Written by: Donald Cotton
Read by: Dan Starkey, Tim Treloar, Jamie Glover, Jon Culshaw, Clare Corbett, Maureen O’Brien, Louise Jameson.
Donald Cotton was in no sense your average Doctor Who script writer. He was, if anything, a sitcom writer just trying to burst out. As such, it’s rather joyous that he was responsible for three of the daftest purely historical scripts in early Doctor Who history.
The Romans was the first of them. Hitting in the middle of Season 2, after the angst of the science-fiction war film that was The Dalek Invasion of Earth and the space-based Shakespeare riff of The Rescue, The Romans promised a look at Rome in the time of Nero Caesar, a privileged psychopath whose reign in what we call reality was not in any sense a good time to be a Roman.
What Donald Cotton did with it on-screen was to turn it into a drawing room farce with consequences. Nero (played by Jon Culshaw) was a sex-crazed talentless nincompoop who hated competition and would bump off other lyre-players so as to be proclaimed the best. His wife, Poppaea (Clare Corbett), was the Roman equivalent of an IT Girl – posh, self-absorbed, not above bumping off her husband. Throw in overworked poisoners, a much-put-upon assassin, and an extremely assassinated lyre-player and what you have is a farce that almost wills the Doctor and his friends to step in and show various elements of life in Nero’s court.
The Doctor – read here by Dan Starkey with a combination of whimsy and gruffness that hits two of William Hartnell’s chief modes, but occasionally strays into Starkey’s trademark Sontaran mode on the gruffer notes – steps into the role of the dead lyre-player, so as to get close to Nero, and take him to task about the appalling conditions he’s noted during his time in Rome. As such, he becomes the target for increasingly desperate assassination attempts of a legionary second class, played in a joyously broad Welsh accent by Tim Treloar.
Ian Chesterton, played by the world’s recent audio go-to Ian, Jamie Glover, gets captured, put on a slave galley, escapes, gets recaptured, and is thrown into the gladiatorial arena before meeting back up with the Doctor. Barbara Wright, on the other hand, gets captured, bought at a slave market, and placed in Nero’s house, where she is forced to fend off the increasingly lecherous attentions of the extremely handsy Nero. In the only time she’s given a voice in the story, she’s played by later companion actress Louise Jameson, giving the emperor a distinct and fruity 1960s-style dressing down to discourage his raving lusts. And Vicki finds herself apprenticed to the court poisoner, Locusta (in a twist of fate, played by Maureen O’Brien – who played Vicki in the on-screen version).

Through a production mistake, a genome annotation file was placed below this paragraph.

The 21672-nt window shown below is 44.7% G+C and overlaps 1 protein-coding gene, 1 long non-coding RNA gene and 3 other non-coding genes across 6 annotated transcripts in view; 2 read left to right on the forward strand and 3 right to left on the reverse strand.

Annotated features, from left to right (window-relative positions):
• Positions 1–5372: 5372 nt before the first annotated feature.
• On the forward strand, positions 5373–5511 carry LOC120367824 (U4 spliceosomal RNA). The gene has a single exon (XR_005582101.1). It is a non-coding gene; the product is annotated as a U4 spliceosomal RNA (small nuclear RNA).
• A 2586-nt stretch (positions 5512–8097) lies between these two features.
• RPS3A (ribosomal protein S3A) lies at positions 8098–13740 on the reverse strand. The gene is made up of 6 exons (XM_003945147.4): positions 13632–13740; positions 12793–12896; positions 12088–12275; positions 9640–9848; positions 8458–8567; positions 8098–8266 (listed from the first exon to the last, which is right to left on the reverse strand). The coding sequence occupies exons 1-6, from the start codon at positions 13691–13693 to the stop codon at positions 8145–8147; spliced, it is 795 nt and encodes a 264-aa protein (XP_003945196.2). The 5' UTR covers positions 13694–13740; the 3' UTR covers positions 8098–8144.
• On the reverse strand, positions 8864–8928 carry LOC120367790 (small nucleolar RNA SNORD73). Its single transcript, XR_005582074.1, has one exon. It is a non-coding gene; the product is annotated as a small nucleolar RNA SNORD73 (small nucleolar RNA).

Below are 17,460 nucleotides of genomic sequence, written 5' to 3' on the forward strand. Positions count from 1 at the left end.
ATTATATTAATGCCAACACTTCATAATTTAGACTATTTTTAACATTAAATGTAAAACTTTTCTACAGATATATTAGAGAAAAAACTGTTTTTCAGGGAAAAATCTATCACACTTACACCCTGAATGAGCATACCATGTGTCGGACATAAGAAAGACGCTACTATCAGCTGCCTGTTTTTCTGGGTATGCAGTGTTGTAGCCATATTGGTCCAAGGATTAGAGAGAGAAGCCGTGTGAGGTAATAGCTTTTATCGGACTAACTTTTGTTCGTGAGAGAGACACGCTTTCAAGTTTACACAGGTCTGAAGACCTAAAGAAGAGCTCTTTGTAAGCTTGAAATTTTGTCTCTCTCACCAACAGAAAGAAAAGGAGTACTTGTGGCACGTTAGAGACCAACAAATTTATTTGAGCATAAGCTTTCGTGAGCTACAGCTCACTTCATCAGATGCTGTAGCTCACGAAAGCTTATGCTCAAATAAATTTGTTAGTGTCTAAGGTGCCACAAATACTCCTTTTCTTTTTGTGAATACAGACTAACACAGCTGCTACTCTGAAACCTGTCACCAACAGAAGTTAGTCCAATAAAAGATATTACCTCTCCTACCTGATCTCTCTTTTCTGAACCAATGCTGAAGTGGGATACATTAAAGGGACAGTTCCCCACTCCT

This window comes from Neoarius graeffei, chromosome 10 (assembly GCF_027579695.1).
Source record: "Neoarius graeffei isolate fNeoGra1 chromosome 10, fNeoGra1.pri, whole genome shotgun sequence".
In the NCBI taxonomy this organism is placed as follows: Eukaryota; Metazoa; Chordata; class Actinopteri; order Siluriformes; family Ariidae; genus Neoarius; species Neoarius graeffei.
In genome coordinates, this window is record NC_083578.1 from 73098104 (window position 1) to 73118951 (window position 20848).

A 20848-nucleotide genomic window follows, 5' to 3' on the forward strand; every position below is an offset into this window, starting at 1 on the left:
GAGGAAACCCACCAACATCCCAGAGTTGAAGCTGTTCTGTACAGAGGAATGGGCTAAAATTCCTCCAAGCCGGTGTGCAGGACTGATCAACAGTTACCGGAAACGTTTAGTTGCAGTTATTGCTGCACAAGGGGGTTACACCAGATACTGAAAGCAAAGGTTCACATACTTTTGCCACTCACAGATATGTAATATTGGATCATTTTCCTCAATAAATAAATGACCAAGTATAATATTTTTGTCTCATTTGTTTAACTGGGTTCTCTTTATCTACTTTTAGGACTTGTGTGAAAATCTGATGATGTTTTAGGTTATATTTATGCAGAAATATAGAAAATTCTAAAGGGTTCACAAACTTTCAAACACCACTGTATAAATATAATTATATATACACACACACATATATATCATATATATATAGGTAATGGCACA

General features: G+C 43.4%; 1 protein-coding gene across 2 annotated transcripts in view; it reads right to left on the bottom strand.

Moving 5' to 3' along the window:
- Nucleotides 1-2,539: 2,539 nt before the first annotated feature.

A Cast Of Thousands!
If this cast of thousands seems unusual for an audiobook, as opposed to an audio play, you’re dead right. That’s another hallmark of Donald Cotton’s writing. When he came to novelize his own stories, The Romans, The Myth Makers, and The Gunfighters, he took enormous liberties with the standardized Target novel format, and delivered three of the most vivacious titles in the range.
The Romans itself is written in epistolary format rather than as a standard narrative. That means you get pages from the First Doctor’s diary, pages written by Ian Chesterton to explain his ongoing absence from school to his headmaster, scribblings from Nero’s scrapbook, increasingly vexed letters from a legionary to his disinterested mother, pages from Poppaea’s recording of her personal history, and a letter from Barbara the slave to the emperor himself.
That means you get a wide variety of tones, but that they each take the action forward. And that variety of tones means you get a variety of voices, legitimately, in The Romans, that gives you enormous value for your audiobook money here – especially when the voices behind the characters are so very well-toned to audio work. It’s churlish to pick a most valuable player out of this group, but you probably will find yourself looking forward to the return of Tim Treloar, whose legionary and assassin gets ever more put-upon across the course of the story.
Breaking The Mould
The result of Donald Cotton’s determination to be different is a joyful farce where any genuine danger to our Tardis team, like Barbara’s potential rape as a slave, or Ian’s potential death in the arena, are very much muted out beneath the runaround fun and the festival of puns that we badly want to spoil for you, but won’t. Suffice it to say that when it was broadcast in 1965, it was Doctor Who the like of which had never been seen before – a purely historical story played as farce.
When Donald Cotton came to novelize his story in the late 1980s, he blew the doors off the Target format and rendered the comedy historical of The Romans in a way that made it short, succinct, funny, and extremely accessible through the epistolary form.
And now in 2023, The Romans has been given the audiobook treatment it deserves, with top-notch voice actors delivering all the verve and slapstick of the book with pinpoint accuracy, timing, and where necessary, impersonation.
Best. Version. Ever.
The Romans is short, to be sure – you get from start to finish in under 2.5 hours – but every minute of the journey is worthwhile and hysterically funny. The original broadcast version of The Romans is an object lesson in comedy Romans that feels like it informed everything from Up Pompeii! to Monty Python’s Life Of Brian, to Plebs. And it did that within the format of a black and white era family time travel show. The audiobook of the Donald Cotton novelization is a succinct version of the TV story, that uses the epistolary style to cut out some of the fat and deliver a higher, leaner ratio of laughs per page. And the cast that brings it to life is flawless, giving you just possibly the best, most considered, most polished version of The Romans you’re ever likely to encounter.